Maputo - World 400m hurdles bronze medallist LJ van Zyl has the ability to win the gold medal at next year's London Olympic Games, according to his coach.
Hennie Kotze said on Wednesday his charge had the confidence to beat newly-crowned world champion Dai Greene of Britain next year.
Van Zyl had the upper hand against Greene on a few occasions this year which would, according to Kotze, give him the edge when they met at the global sporting showpiece.
Ironically, it was the disappointment of relinquishing his Commonwealth title to Greene last year that ignited Van Zyl's new found drive to be the best in the world.
"The manner in which he has beaten Dai Greene at a couple of Diamond League meetings should give him the confidence to win at the Olympic Games," said Kotze, speaking at the All Africa Games in Maputo, Mozambique.
"LJ is hungry to beat him [Greene] and he is the kind of guy, when you create that hunger, who will reach the top.
"The fact that he knows he can beat him increases his hunger."
The 25-year-old had a superb start to the season when he clocked 47.66 seconds in his first race of the year, improving Llewellyn Herbert's 11-year-old national record by 0.15 seconds in Pretoria.
As the season progressed, Van Zyl proved it was not a flash-in-the-pan performance and went on to dip under 48 seconds on three more occasions, setting the four fastest times in the world this year.
Kotze said Van Zyl hit a snag when he picked up a hamstring injury before the Diamond League meeting in New York in June.
This was reflected in his performance as he ran his slowest race of the year, clocking 49.07 to finish fourth.
The same injury saw him jog home in last place at the penultimate Diamond League meeting of the season in Zurich last week.
It also ruled him out of the Diamond League meeting in Brussels on Friday where he would have challenged for the number one ranking in his discipline in the series.
"He really wanted to win the Diamond League but he could not carry on," said Kotze.
"He gave everything and has shown so much guts up to this point."
Kotze believed the sub-48 second races Van Zyl ran at the World Athletics Championships in Daegu, South Korea, earlier this month, including his leg of the 4x400m relay final, had taken their toll on his hamstring.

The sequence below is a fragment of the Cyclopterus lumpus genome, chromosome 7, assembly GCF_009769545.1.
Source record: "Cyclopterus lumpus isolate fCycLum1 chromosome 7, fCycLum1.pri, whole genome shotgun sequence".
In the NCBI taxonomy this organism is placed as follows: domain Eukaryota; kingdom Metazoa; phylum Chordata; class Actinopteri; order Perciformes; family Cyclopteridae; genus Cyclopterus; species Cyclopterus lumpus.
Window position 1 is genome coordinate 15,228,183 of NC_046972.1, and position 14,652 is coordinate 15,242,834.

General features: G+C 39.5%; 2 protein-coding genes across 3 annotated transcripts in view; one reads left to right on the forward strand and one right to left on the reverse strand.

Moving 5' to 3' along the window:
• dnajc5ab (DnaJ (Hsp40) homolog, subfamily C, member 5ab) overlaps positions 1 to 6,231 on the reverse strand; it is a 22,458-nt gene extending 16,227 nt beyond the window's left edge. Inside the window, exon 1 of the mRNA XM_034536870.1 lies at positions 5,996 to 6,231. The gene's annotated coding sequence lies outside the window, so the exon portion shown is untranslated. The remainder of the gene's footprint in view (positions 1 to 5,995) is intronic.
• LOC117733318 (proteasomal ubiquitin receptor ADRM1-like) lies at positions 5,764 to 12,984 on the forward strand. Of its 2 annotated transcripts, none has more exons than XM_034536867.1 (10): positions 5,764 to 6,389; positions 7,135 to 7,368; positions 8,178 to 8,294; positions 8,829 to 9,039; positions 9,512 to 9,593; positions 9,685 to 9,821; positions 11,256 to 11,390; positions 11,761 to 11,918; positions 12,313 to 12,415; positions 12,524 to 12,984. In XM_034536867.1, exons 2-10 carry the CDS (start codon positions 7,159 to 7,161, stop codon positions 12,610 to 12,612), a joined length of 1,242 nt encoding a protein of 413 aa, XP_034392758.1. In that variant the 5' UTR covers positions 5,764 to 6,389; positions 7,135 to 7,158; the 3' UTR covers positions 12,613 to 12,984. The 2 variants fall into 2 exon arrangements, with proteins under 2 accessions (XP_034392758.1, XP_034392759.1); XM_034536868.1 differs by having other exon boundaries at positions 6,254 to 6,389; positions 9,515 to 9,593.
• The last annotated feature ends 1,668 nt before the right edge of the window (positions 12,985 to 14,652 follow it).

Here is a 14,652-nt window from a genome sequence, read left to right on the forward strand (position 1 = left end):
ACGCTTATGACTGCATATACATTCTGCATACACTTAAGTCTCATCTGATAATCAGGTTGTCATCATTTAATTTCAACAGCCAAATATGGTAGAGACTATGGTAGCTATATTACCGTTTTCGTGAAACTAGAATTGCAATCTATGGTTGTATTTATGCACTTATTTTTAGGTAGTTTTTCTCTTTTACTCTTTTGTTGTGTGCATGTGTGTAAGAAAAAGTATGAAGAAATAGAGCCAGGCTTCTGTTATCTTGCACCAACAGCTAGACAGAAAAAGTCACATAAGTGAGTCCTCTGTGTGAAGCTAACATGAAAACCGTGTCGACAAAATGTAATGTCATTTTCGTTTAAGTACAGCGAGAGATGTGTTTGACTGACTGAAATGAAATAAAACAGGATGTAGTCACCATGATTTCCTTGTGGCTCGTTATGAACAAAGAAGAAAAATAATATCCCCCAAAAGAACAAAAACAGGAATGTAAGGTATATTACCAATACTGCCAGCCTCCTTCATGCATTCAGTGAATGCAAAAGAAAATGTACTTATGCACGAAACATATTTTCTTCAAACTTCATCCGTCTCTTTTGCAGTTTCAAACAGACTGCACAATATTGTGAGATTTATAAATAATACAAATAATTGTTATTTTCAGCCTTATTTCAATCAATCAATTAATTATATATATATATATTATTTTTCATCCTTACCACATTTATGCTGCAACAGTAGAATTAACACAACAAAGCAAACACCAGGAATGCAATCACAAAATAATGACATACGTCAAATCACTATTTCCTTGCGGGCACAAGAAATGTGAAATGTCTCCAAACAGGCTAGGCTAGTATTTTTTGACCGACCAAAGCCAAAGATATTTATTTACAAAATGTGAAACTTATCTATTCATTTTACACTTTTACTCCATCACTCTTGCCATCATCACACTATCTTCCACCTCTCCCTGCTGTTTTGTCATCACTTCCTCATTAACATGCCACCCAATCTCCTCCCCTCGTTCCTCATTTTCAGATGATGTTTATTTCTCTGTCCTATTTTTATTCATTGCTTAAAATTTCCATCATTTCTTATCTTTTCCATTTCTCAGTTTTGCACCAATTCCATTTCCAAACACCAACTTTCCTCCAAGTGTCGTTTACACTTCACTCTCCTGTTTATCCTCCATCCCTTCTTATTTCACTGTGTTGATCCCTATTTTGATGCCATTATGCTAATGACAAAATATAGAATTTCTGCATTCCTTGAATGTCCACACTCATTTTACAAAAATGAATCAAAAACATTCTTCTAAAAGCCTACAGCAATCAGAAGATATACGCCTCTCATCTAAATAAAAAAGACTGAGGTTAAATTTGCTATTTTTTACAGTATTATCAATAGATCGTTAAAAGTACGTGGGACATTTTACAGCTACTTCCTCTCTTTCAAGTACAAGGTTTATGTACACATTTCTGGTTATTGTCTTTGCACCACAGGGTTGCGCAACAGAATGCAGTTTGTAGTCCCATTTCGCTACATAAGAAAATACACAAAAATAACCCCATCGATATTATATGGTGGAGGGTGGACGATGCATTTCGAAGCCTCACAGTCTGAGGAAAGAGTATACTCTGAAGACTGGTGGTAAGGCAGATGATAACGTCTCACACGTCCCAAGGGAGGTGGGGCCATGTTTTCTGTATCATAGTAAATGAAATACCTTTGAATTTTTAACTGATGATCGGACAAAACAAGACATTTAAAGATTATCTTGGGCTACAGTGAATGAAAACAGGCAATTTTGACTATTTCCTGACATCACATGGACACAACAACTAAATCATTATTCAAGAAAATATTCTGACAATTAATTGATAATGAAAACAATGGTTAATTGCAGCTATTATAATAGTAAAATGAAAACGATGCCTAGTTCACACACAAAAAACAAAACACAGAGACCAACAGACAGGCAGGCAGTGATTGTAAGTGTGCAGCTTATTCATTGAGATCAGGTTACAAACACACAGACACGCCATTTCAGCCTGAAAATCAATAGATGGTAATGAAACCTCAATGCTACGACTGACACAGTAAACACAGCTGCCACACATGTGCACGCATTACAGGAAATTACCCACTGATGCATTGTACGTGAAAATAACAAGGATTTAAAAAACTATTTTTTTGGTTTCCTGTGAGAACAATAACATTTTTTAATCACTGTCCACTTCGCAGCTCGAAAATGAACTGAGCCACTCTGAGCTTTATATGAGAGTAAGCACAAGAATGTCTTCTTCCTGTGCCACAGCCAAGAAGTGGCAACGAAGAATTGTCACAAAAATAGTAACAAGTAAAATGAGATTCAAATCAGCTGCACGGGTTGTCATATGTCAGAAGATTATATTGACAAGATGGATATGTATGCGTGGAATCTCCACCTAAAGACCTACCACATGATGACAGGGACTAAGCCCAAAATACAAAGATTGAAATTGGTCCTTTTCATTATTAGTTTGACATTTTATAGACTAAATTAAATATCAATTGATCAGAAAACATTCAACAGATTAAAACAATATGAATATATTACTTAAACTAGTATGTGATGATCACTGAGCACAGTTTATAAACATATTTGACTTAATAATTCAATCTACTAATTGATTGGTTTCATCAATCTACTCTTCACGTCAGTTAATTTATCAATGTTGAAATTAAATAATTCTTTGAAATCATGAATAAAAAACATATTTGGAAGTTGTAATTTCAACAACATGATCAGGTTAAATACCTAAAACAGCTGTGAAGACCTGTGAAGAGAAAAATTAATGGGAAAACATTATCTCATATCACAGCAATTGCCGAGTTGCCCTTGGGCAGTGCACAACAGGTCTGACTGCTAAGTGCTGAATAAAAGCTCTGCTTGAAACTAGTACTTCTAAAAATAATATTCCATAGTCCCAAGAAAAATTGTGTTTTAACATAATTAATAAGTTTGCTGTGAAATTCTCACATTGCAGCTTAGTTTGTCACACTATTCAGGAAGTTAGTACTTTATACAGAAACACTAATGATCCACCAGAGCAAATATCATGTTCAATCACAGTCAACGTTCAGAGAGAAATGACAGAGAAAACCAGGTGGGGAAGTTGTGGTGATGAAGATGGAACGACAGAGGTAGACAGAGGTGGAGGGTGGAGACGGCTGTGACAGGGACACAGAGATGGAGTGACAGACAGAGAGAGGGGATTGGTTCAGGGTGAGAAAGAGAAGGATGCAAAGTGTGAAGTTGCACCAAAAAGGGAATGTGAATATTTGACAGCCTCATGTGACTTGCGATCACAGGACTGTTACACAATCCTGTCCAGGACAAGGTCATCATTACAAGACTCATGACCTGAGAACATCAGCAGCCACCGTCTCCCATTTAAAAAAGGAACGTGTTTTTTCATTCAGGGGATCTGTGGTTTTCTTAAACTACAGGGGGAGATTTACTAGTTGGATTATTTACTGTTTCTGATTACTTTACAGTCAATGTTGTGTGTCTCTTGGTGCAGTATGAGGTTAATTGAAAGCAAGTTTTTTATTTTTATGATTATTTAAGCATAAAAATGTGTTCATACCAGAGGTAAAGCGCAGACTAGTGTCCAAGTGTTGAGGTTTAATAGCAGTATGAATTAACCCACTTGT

The niggling injury, Kotze said, may also have had an effect on Van Zyl's mindset as he made a technical mistake at the ninth hurdle in the final of his individual event.
"I don't know how much his hamstring influenced the length of his strides, and he has shown so much character and focus, but it proved too much in the end," Kotze said.
He added that Van Zyl would have to go for a scan to assess the extent of the injury before he started training again.
They would also have to reassess the length of his training season after they were late out of the blocks this year.
"We started the year late even though he ran well at the South African championships and kept with the training programme," said Kotze.
"We might have to think of not letting him run in the South African season but I will have to find out from ASA (Athletics South Africa) if he would be allowed to do it."
Meanwhile, Kotze denied that Van Zyl had reached his peak performance too early in the season.
He said SA women's 400m hurdles champion Wenda Theron and Mozambican 400m hurdler Kurt Couto were on the same training programme and peaked at the right time.
"When he is hungry for something big, he will go for it and that is just how he is," Kotze said of his charge.
"He has that amazing temperament for winning and one has to embrace it."